The best way to eliminate HIV and AIDS in Canada is to test everyone for the virus, regardless of whether they are at risk or not, according to one of the world's leading experts on the disease.
Dr. Julio Montaner, the director of British Columbia's Centre for Excellence in HIV and AIDS, says that in B.C. alone, 2,000 of the 15,000 people with HIV/AIDS don't even know they're infected and so are more likely to spread the virus.
"What we have come to recognize is that there are pockets of people who are HIV infected who are not aware … not only that they're not infected, but not aware of their risk of HIV infection."
It's estimated one in six people have an advanced form of HIV by the time they're diagnosed, and that more than half of new infections are transmitted by people who don't know they have HIV.
"The only way that we can get at them is if we ask all of the people in B.C. to confirm the fact that they're not infected," Montaner said.
"Finding them is critical," said the doctor, who wants universal testing across Canada.
"In finding them, we will stop the epidemic ... By bringing them out, we're able to help them help themselves accessing treatment that is life-saving, but in addition, that stops HIV transmission."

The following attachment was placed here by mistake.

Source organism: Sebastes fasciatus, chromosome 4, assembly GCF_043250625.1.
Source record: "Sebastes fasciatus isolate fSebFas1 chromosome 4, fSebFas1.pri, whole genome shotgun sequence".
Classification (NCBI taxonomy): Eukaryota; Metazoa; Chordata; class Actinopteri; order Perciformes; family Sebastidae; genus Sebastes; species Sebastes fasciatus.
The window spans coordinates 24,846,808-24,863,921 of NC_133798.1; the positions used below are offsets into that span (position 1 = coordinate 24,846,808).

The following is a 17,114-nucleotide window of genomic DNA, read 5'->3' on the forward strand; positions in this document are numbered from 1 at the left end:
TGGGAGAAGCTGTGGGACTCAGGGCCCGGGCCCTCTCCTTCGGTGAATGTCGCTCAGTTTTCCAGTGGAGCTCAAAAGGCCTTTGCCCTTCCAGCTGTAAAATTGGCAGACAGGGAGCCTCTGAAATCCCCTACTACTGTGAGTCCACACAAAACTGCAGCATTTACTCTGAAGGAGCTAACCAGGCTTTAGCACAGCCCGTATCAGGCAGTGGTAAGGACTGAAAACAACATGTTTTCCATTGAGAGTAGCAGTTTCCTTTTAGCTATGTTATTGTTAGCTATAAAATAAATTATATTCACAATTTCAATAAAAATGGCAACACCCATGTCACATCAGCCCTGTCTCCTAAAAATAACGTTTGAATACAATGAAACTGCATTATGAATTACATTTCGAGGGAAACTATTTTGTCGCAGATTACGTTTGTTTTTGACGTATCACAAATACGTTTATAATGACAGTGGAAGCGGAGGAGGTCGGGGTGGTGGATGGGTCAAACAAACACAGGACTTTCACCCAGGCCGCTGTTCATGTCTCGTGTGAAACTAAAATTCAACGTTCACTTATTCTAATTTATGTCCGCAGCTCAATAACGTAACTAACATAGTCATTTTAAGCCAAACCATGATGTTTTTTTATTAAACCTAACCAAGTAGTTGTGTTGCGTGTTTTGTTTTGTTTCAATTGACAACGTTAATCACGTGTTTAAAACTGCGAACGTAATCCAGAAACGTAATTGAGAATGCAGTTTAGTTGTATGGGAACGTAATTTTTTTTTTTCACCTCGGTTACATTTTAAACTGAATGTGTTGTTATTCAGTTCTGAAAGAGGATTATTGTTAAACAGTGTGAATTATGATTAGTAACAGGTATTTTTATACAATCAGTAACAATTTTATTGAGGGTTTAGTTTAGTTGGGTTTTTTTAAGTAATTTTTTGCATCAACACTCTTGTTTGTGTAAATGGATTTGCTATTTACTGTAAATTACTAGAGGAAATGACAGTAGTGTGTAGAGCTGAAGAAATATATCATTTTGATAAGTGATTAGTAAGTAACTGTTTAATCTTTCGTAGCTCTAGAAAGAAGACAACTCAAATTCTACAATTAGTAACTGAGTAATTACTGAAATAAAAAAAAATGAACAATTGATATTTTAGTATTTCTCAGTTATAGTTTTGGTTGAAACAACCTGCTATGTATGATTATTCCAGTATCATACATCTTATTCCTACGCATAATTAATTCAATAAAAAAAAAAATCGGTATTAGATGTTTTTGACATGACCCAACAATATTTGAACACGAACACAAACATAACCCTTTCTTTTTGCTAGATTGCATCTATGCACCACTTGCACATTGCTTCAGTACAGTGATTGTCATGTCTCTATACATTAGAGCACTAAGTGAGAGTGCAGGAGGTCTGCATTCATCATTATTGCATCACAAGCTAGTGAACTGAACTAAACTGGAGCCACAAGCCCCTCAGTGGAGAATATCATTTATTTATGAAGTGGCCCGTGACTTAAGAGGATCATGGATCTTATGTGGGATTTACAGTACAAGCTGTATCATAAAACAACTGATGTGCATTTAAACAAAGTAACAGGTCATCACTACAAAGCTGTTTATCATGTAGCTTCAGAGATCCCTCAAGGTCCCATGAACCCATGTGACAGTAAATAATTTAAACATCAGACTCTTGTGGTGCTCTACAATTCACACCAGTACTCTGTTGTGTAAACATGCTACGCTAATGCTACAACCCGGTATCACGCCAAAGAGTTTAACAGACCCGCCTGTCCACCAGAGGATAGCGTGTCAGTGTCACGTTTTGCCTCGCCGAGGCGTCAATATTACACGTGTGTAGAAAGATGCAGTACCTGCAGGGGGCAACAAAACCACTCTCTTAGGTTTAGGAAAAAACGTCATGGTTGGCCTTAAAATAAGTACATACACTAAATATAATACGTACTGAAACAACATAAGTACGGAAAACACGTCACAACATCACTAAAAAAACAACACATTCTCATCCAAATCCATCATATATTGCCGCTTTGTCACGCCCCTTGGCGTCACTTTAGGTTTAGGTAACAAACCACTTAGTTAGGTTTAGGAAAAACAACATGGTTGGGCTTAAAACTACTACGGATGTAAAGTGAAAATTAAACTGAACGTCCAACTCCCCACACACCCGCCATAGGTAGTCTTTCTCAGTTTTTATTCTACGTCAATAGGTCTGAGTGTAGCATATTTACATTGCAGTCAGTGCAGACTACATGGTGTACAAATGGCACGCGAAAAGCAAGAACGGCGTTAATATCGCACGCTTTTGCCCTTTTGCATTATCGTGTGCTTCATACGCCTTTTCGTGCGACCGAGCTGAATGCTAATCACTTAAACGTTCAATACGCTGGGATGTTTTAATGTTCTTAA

Vancouver leading the way
Since 2011, Metro Vancouver hospitals have been offering free voluntary HIV testing to everyone who comes through their doors. And hospitals on Vancouver Island will soon be doing the same.
Last year, the province announced all adult B.C. residents will be offered a free voluntary HIV/AIDS test every five years under an expanded program aimed at preventing transmission of the virus in the province.
There is evidence the province is winning the battle against the virus. B.C.'s HIV infection rate has fallen by 60 per cent since 1996, while rates in other provinces have remained unchanged.
But Montaner said testing could be broader, and more consistent.
"It's not being done to the extent that we would like it to be done," he said. "We want this to become the norm in B.C. and the norm in this country.
"We're asking the rest of the country to embrace this strategy. We need to do it here to show the world that it can be done, and should be done," said Montaner.
He said not only would universal testing save lives, it would also save money, by reducing the amount spent to treat people infected with the virus.
"Why are we saving? Because we are preventing disease progression, premature death, and more important from a financial perspective, the spread of the disease."
Last September, the United Nations endorsed Dr. Montaner's TasP plan to eradicate the AIDS pandemic by 2030.